Ashe Brick Co and W. N. Ashe by Paul M. Gettys, 2016
W. N. Ashe was born in York County on October 16, 1862, one of six children of John J. Ashe (1824-1878) and Sarah Rainey Ashe (1827-1892), who was from Sharon in York County. The family lived in the area of McConnellsville (now McConnells). William’s father John J. and his grandfather James Ashe were farmers. In the 1850 Census, John J. was 25 and unmarried and was living with his parents. In 1860, the family included parents James and Margaret Ashe, John J. Ashe, described as an “assistant farmer,” his wife, Sarah J. Ashe, three children, and Mary Rainey,
possibly Sarah’s sister. In adjacent households were Robert Ashe, a farmer aged 56 and Samuel Ashe and wife Mary. Samuel was a farmer and was listed as 69 years old. Perhaps Robert and Samuel were brothers of James Ashe.
John J. Ashe is listed as serving as a private in Company F of the South Carolina 7th Infantry during the Civil War.[i] It was in 1862, during the early part of the war, that his son William Newton Ashe was born. By 1870, John J. Ashe had a large household. In the Census of that year, his occupation is listed as “ginning,” although he was probably still farming as well. The cotton gin was an important institution in a rural community like McConnells, providing local farmers with a convenient place for their crop to be processed. John J. Ashe was able to invest in a gin and make a profit from this activity. The household in 1870 included wife Sarah, children James C. (age 15), John R. (13), Margaret (11), William (9), Sarah (3), and Mary E. (11 months). Also in the house are Mary Rainey, age 39, Cinda Rainey, age 65 (possibly Sarah’s mother), and Newton Hemphill, a farm laborer. The fact that Newton Hemphill had a first name that is the same as young William’s middle name may indicate a family relationship.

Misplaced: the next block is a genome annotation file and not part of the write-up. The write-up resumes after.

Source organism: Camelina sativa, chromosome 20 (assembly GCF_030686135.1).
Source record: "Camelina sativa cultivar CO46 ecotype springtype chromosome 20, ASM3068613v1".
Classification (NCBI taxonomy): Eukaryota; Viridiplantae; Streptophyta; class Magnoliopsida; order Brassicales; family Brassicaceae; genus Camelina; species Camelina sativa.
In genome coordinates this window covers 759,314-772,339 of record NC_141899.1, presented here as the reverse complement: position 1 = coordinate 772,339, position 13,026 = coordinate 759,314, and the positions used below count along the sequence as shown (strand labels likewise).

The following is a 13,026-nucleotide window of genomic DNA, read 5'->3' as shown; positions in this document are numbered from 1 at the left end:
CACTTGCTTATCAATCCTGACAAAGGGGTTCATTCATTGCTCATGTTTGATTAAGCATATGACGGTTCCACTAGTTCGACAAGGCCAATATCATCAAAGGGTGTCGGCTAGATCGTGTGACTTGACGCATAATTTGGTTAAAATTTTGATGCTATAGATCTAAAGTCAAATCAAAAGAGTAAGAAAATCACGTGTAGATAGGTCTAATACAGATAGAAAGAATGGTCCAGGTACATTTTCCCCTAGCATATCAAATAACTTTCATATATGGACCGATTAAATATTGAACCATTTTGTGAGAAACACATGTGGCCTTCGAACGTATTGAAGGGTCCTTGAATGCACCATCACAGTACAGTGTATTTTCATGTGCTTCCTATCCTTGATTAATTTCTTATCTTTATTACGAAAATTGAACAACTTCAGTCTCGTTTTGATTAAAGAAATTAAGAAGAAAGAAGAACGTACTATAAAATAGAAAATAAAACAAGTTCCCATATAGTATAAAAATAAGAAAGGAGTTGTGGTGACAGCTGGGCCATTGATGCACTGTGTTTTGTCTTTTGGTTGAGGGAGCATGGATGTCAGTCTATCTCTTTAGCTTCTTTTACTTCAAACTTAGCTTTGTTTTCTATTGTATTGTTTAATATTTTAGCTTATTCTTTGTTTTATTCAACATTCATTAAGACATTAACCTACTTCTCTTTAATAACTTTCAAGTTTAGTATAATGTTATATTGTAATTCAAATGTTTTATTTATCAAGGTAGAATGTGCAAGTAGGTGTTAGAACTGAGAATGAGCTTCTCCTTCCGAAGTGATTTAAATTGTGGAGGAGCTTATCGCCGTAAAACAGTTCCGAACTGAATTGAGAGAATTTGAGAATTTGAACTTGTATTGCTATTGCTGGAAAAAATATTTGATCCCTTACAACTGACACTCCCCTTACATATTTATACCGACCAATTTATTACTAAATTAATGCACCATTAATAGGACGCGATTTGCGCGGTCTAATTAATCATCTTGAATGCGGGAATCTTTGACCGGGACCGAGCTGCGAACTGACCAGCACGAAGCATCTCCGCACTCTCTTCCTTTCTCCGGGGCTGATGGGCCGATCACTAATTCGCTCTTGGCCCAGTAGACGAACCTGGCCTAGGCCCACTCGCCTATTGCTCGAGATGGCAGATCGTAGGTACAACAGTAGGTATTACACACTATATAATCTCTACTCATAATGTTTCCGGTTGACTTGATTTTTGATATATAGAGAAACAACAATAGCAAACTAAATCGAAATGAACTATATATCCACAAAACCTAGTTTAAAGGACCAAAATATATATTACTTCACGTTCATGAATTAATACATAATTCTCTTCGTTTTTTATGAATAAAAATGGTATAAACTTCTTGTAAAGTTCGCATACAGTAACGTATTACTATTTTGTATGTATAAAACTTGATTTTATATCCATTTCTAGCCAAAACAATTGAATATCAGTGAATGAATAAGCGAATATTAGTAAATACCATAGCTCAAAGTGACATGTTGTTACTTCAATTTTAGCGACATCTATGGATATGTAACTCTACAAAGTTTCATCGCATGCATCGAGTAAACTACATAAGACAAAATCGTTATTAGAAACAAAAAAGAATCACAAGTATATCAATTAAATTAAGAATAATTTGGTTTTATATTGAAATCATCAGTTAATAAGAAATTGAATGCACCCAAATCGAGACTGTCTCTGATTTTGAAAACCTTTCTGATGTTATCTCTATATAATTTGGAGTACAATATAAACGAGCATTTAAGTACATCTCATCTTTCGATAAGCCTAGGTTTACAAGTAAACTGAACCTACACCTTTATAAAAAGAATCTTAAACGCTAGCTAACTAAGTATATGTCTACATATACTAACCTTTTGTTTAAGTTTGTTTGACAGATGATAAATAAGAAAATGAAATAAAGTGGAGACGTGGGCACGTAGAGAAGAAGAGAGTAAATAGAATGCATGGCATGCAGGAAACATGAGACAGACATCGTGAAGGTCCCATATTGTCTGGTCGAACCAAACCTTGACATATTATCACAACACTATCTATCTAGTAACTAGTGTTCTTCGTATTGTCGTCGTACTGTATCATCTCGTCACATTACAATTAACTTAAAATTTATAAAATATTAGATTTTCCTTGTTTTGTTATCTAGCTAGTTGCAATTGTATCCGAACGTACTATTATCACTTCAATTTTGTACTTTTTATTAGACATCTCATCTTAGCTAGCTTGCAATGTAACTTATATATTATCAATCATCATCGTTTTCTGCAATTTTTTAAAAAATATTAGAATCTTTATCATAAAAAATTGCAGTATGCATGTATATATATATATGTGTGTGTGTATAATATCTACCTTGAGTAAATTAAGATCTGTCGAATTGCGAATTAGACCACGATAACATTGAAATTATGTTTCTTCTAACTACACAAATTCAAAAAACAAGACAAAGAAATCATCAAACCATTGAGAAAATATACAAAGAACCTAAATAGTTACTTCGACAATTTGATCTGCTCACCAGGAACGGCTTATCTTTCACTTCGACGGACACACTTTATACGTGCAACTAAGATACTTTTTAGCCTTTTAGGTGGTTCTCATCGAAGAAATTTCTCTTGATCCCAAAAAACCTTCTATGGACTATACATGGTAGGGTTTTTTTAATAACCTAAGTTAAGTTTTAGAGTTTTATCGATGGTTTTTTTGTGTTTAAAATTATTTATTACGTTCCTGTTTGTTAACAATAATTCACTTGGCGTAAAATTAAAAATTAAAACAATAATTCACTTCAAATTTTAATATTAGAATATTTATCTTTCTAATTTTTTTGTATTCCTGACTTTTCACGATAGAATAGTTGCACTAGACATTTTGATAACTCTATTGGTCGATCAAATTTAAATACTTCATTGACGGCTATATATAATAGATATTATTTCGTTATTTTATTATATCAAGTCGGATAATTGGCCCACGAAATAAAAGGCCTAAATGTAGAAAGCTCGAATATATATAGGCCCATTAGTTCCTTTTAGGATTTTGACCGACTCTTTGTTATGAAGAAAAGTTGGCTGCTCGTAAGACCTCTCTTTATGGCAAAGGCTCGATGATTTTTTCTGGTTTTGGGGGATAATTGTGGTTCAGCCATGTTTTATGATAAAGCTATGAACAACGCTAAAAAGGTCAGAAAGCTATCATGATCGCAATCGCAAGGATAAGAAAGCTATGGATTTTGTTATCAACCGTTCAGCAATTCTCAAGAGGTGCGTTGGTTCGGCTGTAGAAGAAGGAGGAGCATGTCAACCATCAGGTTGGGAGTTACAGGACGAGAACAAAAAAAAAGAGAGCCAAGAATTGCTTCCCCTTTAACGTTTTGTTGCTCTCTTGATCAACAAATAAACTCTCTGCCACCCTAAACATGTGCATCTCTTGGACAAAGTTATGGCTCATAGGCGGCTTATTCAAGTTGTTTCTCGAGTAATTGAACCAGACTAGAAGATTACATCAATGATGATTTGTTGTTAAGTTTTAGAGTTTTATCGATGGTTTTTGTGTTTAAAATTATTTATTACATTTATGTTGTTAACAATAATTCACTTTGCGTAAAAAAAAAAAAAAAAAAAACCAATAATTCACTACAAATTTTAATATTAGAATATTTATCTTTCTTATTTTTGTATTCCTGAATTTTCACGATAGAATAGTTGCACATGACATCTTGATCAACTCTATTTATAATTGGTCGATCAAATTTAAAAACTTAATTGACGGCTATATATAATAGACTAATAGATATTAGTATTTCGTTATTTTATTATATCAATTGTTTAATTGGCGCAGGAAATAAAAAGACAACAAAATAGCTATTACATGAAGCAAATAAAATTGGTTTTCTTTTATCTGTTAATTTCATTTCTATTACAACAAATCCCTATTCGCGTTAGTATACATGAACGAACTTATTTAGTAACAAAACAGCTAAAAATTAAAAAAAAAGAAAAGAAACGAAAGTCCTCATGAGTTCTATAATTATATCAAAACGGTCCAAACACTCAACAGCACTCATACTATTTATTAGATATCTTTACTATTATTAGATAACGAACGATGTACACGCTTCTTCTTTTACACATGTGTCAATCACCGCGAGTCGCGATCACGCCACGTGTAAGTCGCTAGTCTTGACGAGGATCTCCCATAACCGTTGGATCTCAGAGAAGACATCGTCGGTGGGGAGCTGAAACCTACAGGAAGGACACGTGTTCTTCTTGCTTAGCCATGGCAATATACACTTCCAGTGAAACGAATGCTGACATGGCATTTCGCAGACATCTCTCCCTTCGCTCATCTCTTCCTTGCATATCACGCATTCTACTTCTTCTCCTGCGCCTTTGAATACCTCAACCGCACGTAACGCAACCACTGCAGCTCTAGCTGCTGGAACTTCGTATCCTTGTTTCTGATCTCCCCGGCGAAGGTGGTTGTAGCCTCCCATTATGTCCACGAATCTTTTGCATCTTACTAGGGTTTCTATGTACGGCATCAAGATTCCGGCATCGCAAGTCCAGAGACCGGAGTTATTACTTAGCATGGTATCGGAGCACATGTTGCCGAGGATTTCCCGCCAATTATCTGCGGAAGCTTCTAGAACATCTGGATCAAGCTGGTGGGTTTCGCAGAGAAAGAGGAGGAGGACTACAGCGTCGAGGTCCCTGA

In 1873, John J. Ashe was able to build a substantial home for his family in McConnells. The household included the parents and six children.[ii] When William was about 15, tragedy struck the family when his father was killed by a falling tree.[iii] His mother kept the house and lived there until her death in 1892.
Little is known of William’s education and childhood. While he continued the family tradition of farming, he decided to enter an additional line of work. Sometime in the 1880s, when William was in his twenties, he began making bricks on his father’s land. The Piedmont of South Carolina has abundant red clay which can easily be made into bricks, and local brickworks were common. Due to the danger of fire which often spread through congested areas with wood structures, many commercial buildings in the growing towns were being constructed with bricks during this period, creating a strong demand. William constructed a brick works which was eventually called the Ashe-Harshaw Building in McConnells. He called his company Ashe and Ashe, indicating that he was in business with a relative. After Ashe left to expand his brickmaking ventures in other communities, the Ashe-Harshaw Building was used as the